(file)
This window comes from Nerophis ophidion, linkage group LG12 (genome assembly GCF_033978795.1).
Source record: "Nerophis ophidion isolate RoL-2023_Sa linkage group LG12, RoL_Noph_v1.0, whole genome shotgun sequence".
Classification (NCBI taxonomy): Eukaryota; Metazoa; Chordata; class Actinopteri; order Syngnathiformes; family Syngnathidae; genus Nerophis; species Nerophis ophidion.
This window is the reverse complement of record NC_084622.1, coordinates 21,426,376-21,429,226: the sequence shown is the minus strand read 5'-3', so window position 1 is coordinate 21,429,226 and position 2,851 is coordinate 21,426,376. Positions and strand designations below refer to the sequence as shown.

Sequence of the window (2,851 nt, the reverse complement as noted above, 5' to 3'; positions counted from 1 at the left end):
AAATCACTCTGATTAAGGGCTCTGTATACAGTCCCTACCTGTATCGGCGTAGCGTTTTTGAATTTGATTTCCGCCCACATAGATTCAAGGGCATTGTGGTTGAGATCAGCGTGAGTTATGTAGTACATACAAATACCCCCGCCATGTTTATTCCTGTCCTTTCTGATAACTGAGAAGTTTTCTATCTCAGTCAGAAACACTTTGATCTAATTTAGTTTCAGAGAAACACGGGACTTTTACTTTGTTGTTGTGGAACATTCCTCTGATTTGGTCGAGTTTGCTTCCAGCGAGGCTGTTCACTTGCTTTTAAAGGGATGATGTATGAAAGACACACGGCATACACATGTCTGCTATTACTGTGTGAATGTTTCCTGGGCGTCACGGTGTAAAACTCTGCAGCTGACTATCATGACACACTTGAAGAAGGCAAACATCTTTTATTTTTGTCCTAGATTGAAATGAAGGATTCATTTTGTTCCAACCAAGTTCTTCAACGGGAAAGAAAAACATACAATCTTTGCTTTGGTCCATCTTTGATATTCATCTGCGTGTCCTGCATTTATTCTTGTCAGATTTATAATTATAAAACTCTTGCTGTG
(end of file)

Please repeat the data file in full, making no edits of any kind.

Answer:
This window comes from Nerophis ophidion, linkage group LG12 (genome assembly GCF_033978795.1).
Source record: "Nerophis ophidion isolate RoL-2023_Sa linkage group LG12, RoL_Noph_v1.0, whole genome shotgun sequence".
Classification (NCBI taxonomy): Eukaryota; Metazoa; Chordata; class Actinopteri; order Syngnathiformes; family Syngnathidae; genus Nerophis; species Nerophis ophidion.
This window is the reverse complement of record NC_084622.1, coordinates 21,426,376-21,429,226: the sequence shown is the minus strand read 5'-3', so window position 1 is coordinate 21,429,226 and position 2,851 is coordinate 21,426,376. Positions and strand designations below refer to the sequence as shown.

Sequence of the window (2,851 nt, the reverse complement as noted above, 5' to 3'; positions counted from 1 at the left end):
AAATCACTCTGATTAAGGGCTCTGTATACAGTCCCTACCTGTATCGGCGTAGCGTTTTTGAATTTGATTTCCGCCCACATAGATTCAAGGGCATTGTGGTTGAGATCAGCGTGAGTTATGTAGTACATACAAATACCCCCGCCATGTTTATTCCTGTCCTTTCTGATAACTGAGAAGTTTTCTATCTCAGTCAGAAACACTTTGATCTAATTTAGTTTCAGAGAAACACGGGACTTTTACTTTGTTGTTGTGGAACATTCCTCTGATTTGGTCGAGTTTGCTTCCAGCGAGGCTGTTCACTTGCTTTTAAAGGGATGATGTATGAAAGACACACGGCATACACATGTCTGCTATTACTGTGTGAATGTTTCCTGGGCGTCACGGTGTAAAACTCTGCAGCTGACTATCATGACACACTTGAAGAAGGCAAACATCTTTTATTTTTGTCCTAGATTGAAATGAAGGATTCATTTTGTTCCAACCAAGTTCTTCAACGGGAAAGAAAAACATACAATCTTTGCTTTGGTCCATCTTTGATATTCATCTGCGTGTCCTGCATTTATTCTTGTCAGATTTATAATTATAAAACTCTTGCTGTG